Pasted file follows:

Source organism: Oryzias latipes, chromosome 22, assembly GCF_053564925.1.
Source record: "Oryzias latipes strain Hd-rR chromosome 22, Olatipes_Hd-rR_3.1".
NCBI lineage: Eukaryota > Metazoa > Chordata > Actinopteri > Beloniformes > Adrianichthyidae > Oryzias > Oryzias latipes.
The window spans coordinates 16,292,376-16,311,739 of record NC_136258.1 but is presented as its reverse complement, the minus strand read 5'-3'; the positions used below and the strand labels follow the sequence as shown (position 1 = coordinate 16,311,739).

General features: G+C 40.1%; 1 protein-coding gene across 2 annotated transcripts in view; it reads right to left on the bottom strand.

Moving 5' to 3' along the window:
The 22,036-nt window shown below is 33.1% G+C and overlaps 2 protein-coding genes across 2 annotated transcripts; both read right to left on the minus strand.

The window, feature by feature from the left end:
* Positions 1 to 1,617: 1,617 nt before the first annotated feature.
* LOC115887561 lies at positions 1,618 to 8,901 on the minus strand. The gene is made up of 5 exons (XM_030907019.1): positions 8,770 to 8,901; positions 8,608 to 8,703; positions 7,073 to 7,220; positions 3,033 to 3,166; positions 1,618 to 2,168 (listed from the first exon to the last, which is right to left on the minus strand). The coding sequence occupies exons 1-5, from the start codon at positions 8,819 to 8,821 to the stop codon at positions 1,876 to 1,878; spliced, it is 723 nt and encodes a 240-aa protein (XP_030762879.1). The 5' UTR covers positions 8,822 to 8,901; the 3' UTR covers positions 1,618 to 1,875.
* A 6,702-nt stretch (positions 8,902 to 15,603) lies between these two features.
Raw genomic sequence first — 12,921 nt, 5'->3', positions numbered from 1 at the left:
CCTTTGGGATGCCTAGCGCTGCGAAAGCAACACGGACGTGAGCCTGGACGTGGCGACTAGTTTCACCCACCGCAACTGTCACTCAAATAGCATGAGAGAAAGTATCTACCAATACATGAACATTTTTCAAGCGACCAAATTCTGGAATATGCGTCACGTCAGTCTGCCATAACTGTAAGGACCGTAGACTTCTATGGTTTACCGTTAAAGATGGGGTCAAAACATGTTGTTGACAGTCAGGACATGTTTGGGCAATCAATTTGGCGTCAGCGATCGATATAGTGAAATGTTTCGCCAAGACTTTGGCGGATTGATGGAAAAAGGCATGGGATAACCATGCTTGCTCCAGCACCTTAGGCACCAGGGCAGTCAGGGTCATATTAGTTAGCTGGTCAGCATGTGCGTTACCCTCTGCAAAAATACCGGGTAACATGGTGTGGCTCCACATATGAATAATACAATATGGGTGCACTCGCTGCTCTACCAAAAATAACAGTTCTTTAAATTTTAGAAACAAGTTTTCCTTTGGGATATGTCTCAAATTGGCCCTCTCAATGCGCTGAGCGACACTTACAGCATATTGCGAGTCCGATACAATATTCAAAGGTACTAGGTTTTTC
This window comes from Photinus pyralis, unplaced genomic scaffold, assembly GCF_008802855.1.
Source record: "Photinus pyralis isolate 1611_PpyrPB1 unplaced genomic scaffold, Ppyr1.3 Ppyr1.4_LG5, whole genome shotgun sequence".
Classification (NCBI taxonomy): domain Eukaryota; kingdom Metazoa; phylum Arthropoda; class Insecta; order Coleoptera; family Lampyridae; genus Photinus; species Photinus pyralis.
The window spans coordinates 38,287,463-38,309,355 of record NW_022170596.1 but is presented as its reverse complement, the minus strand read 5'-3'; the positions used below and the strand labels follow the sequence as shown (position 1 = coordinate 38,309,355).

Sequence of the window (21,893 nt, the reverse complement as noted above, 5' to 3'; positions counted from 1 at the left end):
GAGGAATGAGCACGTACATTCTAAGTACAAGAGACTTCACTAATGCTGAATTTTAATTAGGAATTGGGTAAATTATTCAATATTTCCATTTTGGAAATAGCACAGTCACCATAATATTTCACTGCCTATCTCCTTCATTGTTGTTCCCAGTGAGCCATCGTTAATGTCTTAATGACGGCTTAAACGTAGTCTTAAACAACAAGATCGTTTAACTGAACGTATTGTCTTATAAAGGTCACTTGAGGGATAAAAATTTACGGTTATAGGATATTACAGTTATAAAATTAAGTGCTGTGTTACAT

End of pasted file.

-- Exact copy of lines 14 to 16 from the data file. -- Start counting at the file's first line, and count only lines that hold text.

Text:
This window comes from Photinus pyralis, unplaced genomic scaffold, assembly GCF_008802855.1.
Source record: "Photinus pyralis isolate 1611_PpyrPB1 unplaced genomic scaffold, Ppyr1.3 Ppyr1.4_LG5, whole genome shotgun sequence".
Classification (NCBI taxonomy): domain Eukaryota; kingdom Metazoa; phylum Arthropoda; class Insecta; order Coleoptera; family Lampyridae; genus Photinus; species Photinus pyralis.